I ADORE a well bred American bully.. they are breathtaking. I am a very head savvy person :p I like a good looking head and expression.

The one on the left, the brown one does look to what society would lable as a pit where I live. If it where for adoption here, it would be "pit mix". Thats what deacon was Labelled as when I adopted him, and their Heads look very similar.

Its always been a issue to me, its a big pet peeve of mine. Yes- there might be some real pit in SOME of those dogs, but the likeyhood of a 80 pound dog being part pit is unlikely. I have a 80lbs Healthy weight dog who was Labelled as a pit bull and I know there isn't an ounce of pit bull in his DNA and it peeves me. I'm out for a walk and i get "oh what a pretty pittie" I kindly say no, he's a staffie mix, and continue walking.

here he is by the way - Name is zeus.

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There are a lot of American Bully dogs still registered as APBT. Transferring their registration to AmBully is up to the individual owners.

And when it comes down to it, there are different types of APBT, just like there are different types in other breeds (GSD, for example). An ADBA dog might not look like a UKC dog. A game bred dog can be anything from small, lean, and fine boned to a larger, heavier dog. And yes, game bred dogs are bred to be highly dog aggressive but not human aggressive.
 

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Yeah, that's Dinah. We're fairly certain she's about half pit/pit mix. Some people look at her and see nothing but pit bull. Others see nothing but hound/pointer. She does have more of a hound-y temperament, though she is fearful when it comes to unfamiliar men & doesn't care much for other dogs getting up in her space (although she's not reactive) and is the ongoing reason I am holding firm in saying "NO more fearful dogs" Managing her is exhausting at times. But, she's an awesome hiking buddy, so that more or less makes up for it! lol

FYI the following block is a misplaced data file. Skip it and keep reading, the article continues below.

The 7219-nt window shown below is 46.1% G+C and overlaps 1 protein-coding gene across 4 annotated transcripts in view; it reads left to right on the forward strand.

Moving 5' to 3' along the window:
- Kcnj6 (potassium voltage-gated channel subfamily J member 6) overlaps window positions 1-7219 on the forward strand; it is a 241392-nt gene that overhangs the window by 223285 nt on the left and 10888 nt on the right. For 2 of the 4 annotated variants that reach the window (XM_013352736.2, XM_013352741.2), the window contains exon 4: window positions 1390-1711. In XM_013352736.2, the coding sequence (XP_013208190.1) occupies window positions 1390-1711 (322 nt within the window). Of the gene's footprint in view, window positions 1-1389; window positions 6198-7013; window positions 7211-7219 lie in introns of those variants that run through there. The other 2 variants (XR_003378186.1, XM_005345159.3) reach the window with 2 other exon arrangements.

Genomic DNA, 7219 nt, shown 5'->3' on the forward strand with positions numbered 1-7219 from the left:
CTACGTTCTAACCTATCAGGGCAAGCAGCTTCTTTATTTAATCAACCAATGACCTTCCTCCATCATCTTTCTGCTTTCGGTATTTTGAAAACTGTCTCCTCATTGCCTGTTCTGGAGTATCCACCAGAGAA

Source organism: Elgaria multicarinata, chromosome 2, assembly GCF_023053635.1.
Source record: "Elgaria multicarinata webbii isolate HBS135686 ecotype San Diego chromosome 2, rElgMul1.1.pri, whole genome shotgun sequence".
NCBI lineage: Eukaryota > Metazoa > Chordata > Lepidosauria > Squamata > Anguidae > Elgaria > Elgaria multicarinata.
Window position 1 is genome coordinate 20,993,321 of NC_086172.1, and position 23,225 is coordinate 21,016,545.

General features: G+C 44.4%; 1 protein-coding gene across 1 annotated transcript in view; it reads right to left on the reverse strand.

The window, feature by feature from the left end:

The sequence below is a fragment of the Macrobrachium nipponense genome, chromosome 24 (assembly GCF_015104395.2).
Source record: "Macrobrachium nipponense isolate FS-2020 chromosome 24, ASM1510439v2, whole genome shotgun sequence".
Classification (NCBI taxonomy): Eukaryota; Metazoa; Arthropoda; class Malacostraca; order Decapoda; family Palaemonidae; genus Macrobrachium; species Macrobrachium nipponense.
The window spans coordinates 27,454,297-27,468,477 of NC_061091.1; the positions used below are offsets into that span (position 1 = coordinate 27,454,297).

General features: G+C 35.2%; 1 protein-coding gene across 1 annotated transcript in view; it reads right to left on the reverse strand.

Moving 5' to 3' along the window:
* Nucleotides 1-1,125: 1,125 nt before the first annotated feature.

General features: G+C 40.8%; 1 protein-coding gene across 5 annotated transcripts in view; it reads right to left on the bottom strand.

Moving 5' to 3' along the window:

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Discussion Starter · #9 ·
She's pretty

Pretty sure deacon is x hound. He's dog selective, and when we're on walks and he see's a dog he'll slow his gait and raise his hackles.. so some form of reactitivy.. He's exausting too, scared of men, especially large and tall men. He boofs and howls at them.. But he can also be super confident in himself.. depends on the day and how much work I've put in to him that month

And @Leo. Yes, there is variation in the APBT, Just like any dog. Like the GSD, Having several lines (my favorite is the west german WL heart eyes.. but that doesn't mean that the mixed breeds should be classified as pits, or pit mixes simply because there is variation in the breed istself. Because the dogs often see labeled as APBT very rarely look like any of the lines of APBT I've seen.
 

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Sadly the demonisation of these dogs through the media has led to much hatred and fear of any 'bull breed dog' , pit bulls, Am bulldogs, EBT included.

Personally Ive never had a problem with the dogs however sadly many of the owners are brainless hicks who want to look macho and think a strong dog will give them a pair of *. And dog fighting is repulsive and disgusting btw..